I soon came to my senses, as I watched tourists line up to pay two bucks a pop for the privilege of climbing inside the hollow bronze statue and peering out his torso. I realized the assault upon our race by marauding religious statues wasn’t likely to happen any time soon. Humankind would be safe after all.
Oh well, I thought wistfully, it would have been nice to see our great religious figures finally coming together for a common cause.
Today I flew from Hong Kong to Tokyo. The contrast between the two cultures is startling. In some ways the two places seem to be diametric opposites. I have not yet fully processed the difference, but I have a theory.
The essential energy of Hong Kong seems to come from an inner noisiness, a hustle and bustle, a jostling for space. In Japan there seems to be something entirely different at work — an underlying aesthetic that permeates all things. It is in the architecture, the furniture, the shop displays, the way people carry themselves.
This aesthetic appears to come from a place of calm, of symmetry. The quiet space within and around everything really matters here, so much so that people just take this space for granted — and perhaps they do not even notice it, so much does it suffuse everything.
After the churning energy of Hong Kong — which I liked very much, by the way — I am now looking forward to spending some time in a culture where everything is done with a sense of ceremony.
Walking along the street in Hong Kong today I saw some old ladies — the kind with those wonderful lined and weathered faces, lived in faces, as though they had been through hard times and had gained immeasurable wisdom in return.
One thing it is useful to note at this point is that Hong Kong differs from the rest of the People’s Republic of China in many ways, not least of which is the lingering cultural influence of its time as a British colony. And that means, among other things, that they celebrate Christmas here big time.
Which might help to explain why all those old women, with their magnificently expressive faces and sad haunted eyes, were wearing little red elf caps, each cap topped by a fluffy white pom pom.
Somebody who’d heard that I was in Hong Kong sent me an email referring to it as “the New York of Asia”. I must say, having wandered the streets here a bit these last few days, that it’s a very good description.
The thing that has always struck me about New York, and one way that it manifests its remarkable energy, is the feeling that nothing is wasted. Any available little space or opportunity gets immediately used. If a store closes, another one appears almost instantly to take its place.
Hong Kong has exactly that feeling. Millions of people, each an agent following their own agenda, end up forming a buzz of constant action, of movement and striving, that collectively creates a magnificent symphony of industrious activity.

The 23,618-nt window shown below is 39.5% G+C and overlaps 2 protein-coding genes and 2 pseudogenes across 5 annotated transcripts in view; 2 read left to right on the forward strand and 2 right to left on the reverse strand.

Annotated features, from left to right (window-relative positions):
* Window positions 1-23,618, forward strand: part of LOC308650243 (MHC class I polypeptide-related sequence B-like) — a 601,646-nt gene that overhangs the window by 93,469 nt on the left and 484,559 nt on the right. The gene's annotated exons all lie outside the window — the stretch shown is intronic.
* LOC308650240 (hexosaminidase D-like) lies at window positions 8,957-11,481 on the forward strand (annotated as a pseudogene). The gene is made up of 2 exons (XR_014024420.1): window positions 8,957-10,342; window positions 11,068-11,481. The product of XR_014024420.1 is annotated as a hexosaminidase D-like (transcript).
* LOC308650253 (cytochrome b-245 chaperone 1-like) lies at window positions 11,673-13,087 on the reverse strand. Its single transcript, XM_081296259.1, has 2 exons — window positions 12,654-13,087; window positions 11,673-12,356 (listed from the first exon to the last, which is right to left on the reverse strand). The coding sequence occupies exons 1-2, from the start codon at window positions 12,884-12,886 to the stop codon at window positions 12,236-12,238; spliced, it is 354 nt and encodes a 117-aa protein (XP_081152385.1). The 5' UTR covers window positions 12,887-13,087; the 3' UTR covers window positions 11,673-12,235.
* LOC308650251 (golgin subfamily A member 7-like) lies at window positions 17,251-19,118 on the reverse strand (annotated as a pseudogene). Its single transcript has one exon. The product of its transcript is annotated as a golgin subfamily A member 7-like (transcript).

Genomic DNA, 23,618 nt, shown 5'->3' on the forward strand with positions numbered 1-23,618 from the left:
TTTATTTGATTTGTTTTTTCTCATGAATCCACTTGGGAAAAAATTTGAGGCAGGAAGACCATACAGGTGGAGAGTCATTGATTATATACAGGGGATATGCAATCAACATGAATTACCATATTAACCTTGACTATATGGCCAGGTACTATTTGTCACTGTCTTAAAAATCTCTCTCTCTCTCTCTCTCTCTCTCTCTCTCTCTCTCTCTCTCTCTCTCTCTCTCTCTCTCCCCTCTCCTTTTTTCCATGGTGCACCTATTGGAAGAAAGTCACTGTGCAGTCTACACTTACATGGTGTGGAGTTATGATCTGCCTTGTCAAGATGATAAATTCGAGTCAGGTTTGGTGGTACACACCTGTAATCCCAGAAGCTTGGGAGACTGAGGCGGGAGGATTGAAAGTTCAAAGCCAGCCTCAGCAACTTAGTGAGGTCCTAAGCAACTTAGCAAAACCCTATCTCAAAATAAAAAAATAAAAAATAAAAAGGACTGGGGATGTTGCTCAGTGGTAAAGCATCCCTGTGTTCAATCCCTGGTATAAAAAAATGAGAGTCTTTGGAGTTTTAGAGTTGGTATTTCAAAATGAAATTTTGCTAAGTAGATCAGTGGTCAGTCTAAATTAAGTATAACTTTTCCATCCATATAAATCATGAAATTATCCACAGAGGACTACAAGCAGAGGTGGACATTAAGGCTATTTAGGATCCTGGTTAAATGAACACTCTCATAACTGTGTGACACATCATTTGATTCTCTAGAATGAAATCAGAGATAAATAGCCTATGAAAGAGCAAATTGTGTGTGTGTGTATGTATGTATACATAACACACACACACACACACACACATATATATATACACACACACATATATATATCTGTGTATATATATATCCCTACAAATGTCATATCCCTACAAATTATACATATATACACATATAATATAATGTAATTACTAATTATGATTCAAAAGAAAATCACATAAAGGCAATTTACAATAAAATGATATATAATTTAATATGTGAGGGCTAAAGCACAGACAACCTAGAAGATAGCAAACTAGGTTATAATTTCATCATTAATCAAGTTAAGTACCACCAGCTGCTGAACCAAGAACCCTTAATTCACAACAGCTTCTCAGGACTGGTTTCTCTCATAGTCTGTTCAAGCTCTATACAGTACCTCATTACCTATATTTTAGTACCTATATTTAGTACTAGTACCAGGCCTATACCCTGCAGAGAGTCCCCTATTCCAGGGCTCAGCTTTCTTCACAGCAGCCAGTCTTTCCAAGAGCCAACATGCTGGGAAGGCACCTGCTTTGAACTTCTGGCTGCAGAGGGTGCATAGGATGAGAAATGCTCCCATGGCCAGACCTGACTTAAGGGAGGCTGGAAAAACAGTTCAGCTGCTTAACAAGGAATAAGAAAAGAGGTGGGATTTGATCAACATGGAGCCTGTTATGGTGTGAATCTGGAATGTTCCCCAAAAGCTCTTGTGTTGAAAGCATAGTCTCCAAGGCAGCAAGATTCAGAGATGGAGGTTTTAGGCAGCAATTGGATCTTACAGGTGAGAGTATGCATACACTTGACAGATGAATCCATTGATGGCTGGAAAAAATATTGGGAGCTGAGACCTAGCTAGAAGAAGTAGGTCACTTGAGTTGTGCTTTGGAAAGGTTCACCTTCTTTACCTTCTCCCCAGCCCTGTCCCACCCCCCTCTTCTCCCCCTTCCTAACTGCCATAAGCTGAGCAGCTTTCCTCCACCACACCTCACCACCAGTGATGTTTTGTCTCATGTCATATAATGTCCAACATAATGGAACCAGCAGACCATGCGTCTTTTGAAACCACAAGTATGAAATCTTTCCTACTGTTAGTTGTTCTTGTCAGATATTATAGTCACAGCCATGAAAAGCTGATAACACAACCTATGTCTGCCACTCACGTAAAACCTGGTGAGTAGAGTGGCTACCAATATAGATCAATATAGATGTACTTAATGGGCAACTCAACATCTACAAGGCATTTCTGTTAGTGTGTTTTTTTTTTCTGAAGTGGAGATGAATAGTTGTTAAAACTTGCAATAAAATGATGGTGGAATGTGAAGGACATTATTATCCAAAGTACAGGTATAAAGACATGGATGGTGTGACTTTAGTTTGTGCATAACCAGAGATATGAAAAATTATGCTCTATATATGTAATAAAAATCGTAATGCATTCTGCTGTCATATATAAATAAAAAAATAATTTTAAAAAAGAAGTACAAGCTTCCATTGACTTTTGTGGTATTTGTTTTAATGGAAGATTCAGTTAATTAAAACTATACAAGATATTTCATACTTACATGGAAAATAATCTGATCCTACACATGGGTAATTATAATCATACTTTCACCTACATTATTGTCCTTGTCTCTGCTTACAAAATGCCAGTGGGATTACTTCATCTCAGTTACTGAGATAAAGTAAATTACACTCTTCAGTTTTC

It almost feels like being home. 🙂
I’ve noticed that lingering jet lag makes for very vivid dreams.
During a fitful on-and-off sleep, I dreamt I was making my way late at night, in a strange city, looking for the entrance to where I was staying, when suddenly the two random people walking by were no longer random. They were there to rob me. At first they said “just give us something, and you can go”, but soon their demands escalated, and the threat of violence became palpable.
I was genuinely frightened, and realized I had no idea how far this could go. I saw a group of people coming down the alley, and I shouted for help, only to realize that they too were part of the gang. At this point my survival instincts kicked in. I began to talk about why I was here, and of the presentation I was preparing to give in two days. Looking into the nearest faces for some spark of engagement, I described our computer graphics community, and tried to convey our excitement at what we do.
My little ramble had an effect — not on them, but on me. Hearing myself talk about my real life hopes and passions must have jostled something in my mind, for it suddenly occurred to me that I was in a dream. At which point I simply shifted over to another dream, now perfectly calm and ready for whatever might come next.
I wonder now whether this dream was just my mind’s way of helping me prepare for my upcoming presentation.
My usual habit when giving talks at conferences is just to plug in my little notebook computer, talk about this and that, and show some software demos. But this time, working with an awesome group of people at NYU, I’m planning a far riskier talk that involves a live video feed.
Which means an actual high quality video camera. Which means a mixer box, a dedicated computer, portable lights, assorted tripods, some custom rigged hardware, and more varieties of cable, connector and power cord than you can shake a stick at.
The moment you level up from “look at this crappy image that came out of my computer” to the real deal, everything changes. Terms like HDMI, DVI and Thunderbolt suddenly become relevant. Your hardware entourage shifts from a little laptop bag slung over your shoulder to a fully loaded field-ready backpack bulging with enough secret compartments to impress Lucretia Borgia. In international airports, you find yourself spending quality time with airport security officers.
But the most interesting part is that gradual feeling of getting to know your cables. The first time you try to put together one of these systems, power cords and connectors seem like the enemy. But soon these quirky little bits of hardware become old friends, touchstones even. The often subtle differences between them, and how they fit together, become the way you navigate, the story you tell yourself about how the whole system works.
It’s like that moment, if you’ve ever learned to play the guitar, when you realized you could pick up a six string and your fingers just knew what to do. It feels good.